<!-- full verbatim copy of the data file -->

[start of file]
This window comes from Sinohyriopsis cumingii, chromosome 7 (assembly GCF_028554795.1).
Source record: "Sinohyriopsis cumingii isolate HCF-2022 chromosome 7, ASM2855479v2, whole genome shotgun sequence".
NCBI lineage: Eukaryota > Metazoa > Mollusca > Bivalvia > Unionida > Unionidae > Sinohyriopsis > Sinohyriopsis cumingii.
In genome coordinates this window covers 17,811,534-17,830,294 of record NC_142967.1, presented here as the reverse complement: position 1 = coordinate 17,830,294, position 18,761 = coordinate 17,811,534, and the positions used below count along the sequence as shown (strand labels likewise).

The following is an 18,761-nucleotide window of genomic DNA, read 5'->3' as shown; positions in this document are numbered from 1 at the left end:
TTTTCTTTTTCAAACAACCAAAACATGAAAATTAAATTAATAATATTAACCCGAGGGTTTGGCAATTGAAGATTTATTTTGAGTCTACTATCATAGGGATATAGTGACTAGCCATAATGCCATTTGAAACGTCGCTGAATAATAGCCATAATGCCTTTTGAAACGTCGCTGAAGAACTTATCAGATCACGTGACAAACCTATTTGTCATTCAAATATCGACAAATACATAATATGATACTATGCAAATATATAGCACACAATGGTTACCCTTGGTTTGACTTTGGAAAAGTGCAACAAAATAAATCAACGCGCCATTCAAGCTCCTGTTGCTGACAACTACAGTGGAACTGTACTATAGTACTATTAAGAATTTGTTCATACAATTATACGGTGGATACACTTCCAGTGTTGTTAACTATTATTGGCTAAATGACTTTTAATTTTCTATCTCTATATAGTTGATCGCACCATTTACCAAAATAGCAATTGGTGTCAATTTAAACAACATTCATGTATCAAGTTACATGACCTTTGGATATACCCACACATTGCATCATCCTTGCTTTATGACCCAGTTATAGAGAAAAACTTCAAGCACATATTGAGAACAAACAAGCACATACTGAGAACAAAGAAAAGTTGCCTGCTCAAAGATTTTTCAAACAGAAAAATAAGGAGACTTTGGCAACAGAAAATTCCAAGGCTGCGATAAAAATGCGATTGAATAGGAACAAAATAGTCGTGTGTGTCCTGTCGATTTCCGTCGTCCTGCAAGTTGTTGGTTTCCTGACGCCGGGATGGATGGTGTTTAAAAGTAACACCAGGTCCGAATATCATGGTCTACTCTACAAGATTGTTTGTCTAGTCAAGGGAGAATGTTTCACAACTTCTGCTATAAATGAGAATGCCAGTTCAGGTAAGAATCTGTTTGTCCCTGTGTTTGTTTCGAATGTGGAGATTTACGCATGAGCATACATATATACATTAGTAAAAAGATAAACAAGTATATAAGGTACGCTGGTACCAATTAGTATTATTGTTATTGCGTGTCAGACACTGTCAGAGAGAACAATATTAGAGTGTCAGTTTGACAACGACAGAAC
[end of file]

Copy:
This window comes from Sinohyriopsis cumingii, chromosome 7 (assembly GCF_028554795.1).
Source record: "Sinohyriopsis cumingii isolate HCF-2022 chromosome 7, ASM2855479v2, whole genome shotgun sequence".
NCBI lineage: Eukaryota > Metazoa > Mollusca > Bivalvia > Unionida > Unionidae > Sinohyriopsis > Sinohyriopsis cumingii.
In genome coordinates this window covers 17,811,534-17,830,294 of record NC_142967.1, presented here as the reverse complement: position 1 = coordinate 17,830,294, position 18,761 = coordinate 17,811,534, and the positions used below count along the sequence as shown (strand labels likewise).

The following is an 18,761-nucleotide window of genomic DNA, read 5'->3' as shown; positions in this document are numbered from 1 at the left end:
TTTTCTTTTTCAAACAACCAAAACATGAAAATTAAATTAATAATATTAACCCGAGGGTTTGGCAATTGAAGATTTATTTTGAGTCTACTATCATAGGGATATAGTGACTAGCCATAATGCCATTTGAAACGTCGCTGAATAATAGCCATAATGCCTTTTGAAACGTCGCTGAAGAACTTATCAGATCACGTGACAAACCTATTTGTCATTCAAATATCGACAAATACATAATATGATACTATGCAAATATATAGCACACAATGGTTACCCTTGGTTTGACTTTGGAAAAGTGCAACAAAATAAATCAACGCGCCATTCAAGCTCCTGTTGCTGACAACTACAGTGGAACTGTACTATAGTACTATTAAGAATTTGTTCATACAATTATACGGTGGATACACTTCCAGTGTTGTTAACTATTATTGGCTAAATGACTTTTAATTTTCTATCTCTATATAGTTGATCGCACCATTTACCAAAATAGCAATTGGTGTCAATTTAAACAACATTCATGTATCAAGTTACATGACCTTTGGATATACCCACACATTGCATCATCCTTGCTTTATGACCCAGTTATAGAGAAAAACTTCAAGCACATATTGAGAACAAACAAGCACATACTGAGAACAAAGAAAAGTTGCCTGCTCAAAGATTTTTCAAACAGAAAAATAAGGAGACTTTGGCAACAGAAAATTCCAAGGCTGCGATAAAAATGCGATTGAATAGGAACAAAATAGTCGTGTGTGTCCTGTCGATTTCCGTCGTCCTGCAAGTTGTTGGTTTCCTGACGCCGGGATGGATGGTGTTTAAAAGTAACACCAGGTCCGAATATCATGGTCTACTCTACAAGATTGTTTGTCTAGTCAAGGGAGAATGTTTCACAACTTCTGCTATAAATGAGAATGCCAGTTCAGGTAAGAATCTGTTTGTCCCTGTGTTTGTTTCGAATGTGGAGATTTACGCATGAGCATACATATATACATTAGTAAAAAGATAAACAAGTATATAAGGTACGCTGGTACCAATTAGTATTATTGTTATTGCGTGTCAGACACTGTCAGAGAGAACAATATTAGAGTGTCAGTTTGACAACGACAGAAC